Should the Syrian regime escalate its response by using air power against its own people, calls for a Libya-style no-fly zone to protect civilians may reach fever pitch among Arab nations. “And who would enforce a no-fly zone? It would be the UN or NATO,” the senior Arab diplomatic source was quoted as saying by the Telegraph.
Any military intervention in Syria could act as a catalyst for a wider conflagration in a volatile region already primed to explode, with al-Assad’s main ally Iran under increased pressure from the West over its nuclear program and under threat from an Israeli administration which appears to be preparing to take matters into its own hands.
Not only would Western-led intervention in a major Arab state threaten to plunge the Middle East into a wider regional conflict, it would also ratchet up the tensions between the West and Syria’s powerful allies in Russia.
Russia, a long-term supporter of the Syrian regime and one which maintains a naval base in the country, has already accused Western countries of inciting opposition to al-Assad’s rule, as well as condemning the Arab League’s decision to suspend Syria. Moscow, in tandem with China, also blocked a UN Security Council motion last month to bring sanctions against Syria.
It’s incredibly unlikely that Russia would intervene militarily on behalf of Syria. But, certainly, it’s unlikely to go along in with action in the Security Council, as it did by abstaining on the enabling resolution for Libya. And, given that there’s little appetite among Western publics for yet another war, the lack of a legitimating UN imprimatur may well be sufficient cover for refusing to act.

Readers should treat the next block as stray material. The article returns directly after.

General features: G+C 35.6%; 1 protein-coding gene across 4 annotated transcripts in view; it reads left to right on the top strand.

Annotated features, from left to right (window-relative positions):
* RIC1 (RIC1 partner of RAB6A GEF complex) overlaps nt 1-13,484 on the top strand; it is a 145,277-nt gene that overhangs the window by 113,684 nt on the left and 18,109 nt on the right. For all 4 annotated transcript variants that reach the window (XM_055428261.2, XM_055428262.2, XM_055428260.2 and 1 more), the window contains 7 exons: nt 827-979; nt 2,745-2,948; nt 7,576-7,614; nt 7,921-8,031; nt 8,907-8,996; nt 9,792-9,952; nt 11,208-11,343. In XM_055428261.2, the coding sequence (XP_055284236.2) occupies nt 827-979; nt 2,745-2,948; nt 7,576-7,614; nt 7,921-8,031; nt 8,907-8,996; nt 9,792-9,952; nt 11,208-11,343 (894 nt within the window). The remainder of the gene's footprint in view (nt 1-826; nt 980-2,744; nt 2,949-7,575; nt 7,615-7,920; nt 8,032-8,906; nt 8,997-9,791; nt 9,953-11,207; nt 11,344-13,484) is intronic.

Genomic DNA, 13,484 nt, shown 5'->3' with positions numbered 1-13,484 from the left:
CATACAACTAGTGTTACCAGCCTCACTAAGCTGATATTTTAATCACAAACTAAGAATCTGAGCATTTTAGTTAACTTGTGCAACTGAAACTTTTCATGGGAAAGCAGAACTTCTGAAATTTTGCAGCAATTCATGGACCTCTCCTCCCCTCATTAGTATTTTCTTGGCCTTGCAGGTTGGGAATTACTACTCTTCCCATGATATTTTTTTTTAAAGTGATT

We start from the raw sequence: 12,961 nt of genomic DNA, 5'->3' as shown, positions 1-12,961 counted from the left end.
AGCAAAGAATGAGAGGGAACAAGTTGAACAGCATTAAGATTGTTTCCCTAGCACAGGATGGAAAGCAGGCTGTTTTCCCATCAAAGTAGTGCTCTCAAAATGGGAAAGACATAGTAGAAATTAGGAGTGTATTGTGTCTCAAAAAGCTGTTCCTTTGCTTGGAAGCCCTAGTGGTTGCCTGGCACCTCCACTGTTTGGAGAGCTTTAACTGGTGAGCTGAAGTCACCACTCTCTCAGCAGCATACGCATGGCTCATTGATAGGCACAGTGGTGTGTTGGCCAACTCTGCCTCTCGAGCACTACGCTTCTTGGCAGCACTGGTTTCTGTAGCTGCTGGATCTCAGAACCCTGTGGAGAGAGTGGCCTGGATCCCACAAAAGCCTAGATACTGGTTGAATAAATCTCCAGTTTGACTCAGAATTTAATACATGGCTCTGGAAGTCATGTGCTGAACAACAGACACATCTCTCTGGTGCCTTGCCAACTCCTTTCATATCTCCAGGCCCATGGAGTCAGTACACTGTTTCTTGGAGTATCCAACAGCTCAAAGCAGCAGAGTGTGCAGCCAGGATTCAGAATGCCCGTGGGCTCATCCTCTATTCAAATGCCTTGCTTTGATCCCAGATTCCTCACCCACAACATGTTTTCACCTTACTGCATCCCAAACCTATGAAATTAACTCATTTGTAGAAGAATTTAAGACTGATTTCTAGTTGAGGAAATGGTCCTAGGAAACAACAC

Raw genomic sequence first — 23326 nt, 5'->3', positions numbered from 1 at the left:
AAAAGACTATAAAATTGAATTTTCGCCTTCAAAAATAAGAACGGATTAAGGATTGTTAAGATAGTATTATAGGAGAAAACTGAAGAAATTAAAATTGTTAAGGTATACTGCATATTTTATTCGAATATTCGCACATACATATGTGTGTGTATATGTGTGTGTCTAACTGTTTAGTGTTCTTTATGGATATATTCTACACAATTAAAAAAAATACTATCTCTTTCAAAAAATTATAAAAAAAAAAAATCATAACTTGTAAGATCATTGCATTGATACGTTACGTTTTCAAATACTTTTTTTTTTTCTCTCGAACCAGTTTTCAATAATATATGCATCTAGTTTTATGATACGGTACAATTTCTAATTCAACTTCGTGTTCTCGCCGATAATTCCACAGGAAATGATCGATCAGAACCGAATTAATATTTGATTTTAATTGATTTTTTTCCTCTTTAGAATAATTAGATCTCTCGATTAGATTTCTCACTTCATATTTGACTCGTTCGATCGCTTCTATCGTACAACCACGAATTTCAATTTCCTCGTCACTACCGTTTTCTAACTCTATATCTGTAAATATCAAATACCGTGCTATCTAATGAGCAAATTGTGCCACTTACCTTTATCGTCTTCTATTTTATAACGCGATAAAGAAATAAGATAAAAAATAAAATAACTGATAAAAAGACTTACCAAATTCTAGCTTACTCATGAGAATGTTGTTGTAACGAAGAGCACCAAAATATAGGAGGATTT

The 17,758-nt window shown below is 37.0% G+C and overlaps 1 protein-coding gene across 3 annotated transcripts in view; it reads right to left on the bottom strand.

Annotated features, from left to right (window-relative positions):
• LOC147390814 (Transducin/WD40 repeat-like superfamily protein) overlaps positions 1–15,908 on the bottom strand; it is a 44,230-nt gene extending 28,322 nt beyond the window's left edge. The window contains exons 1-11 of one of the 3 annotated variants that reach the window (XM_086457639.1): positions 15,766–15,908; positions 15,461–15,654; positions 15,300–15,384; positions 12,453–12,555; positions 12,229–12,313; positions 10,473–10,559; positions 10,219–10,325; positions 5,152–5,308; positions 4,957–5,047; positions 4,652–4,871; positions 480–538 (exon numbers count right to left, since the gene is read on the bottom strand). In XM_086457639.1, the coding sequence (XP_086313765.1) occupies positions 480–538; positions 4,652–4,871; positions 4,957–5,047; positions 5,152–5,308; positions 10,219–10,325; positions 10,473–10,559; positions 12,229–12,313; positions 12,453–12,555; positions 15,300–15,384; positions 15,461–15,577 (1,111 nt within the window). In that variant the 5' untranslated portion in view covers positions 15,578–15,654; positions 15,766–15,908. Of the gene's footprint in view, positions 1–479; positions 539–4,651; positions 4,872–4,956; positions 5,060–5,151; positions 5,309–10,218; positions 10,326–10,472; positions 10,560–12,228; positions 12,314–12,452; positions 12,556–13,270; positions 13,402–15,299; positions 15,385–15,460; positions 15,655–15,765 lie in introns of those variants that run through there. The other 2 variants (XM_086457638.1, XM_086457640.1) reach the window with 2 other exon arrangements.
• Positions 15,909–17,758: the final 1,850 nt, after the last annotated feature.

But the alternative choice appears to be to allow a full-scale civil war to break out, with massive civilian casualties sure to result. Hannah Allam for McClatchy:
“When you see what’s going on in Syria now, you see a civil war in the future,” said Rami Abdel Rahman of the London-based Syrian Observatory for Human Rights. “The Syrian regime keeps killing people and no one’s protecting these people. In the end, the people have to protect themselves.”
The United Nations says that pro-regime forces have killed more than 3,500 protesters since mid-March. Last weekend, the Arab League suspended Syria’s participation over the crackdown and has demanded that government forces stop their attacks on peaceful demonstrators by this weekend.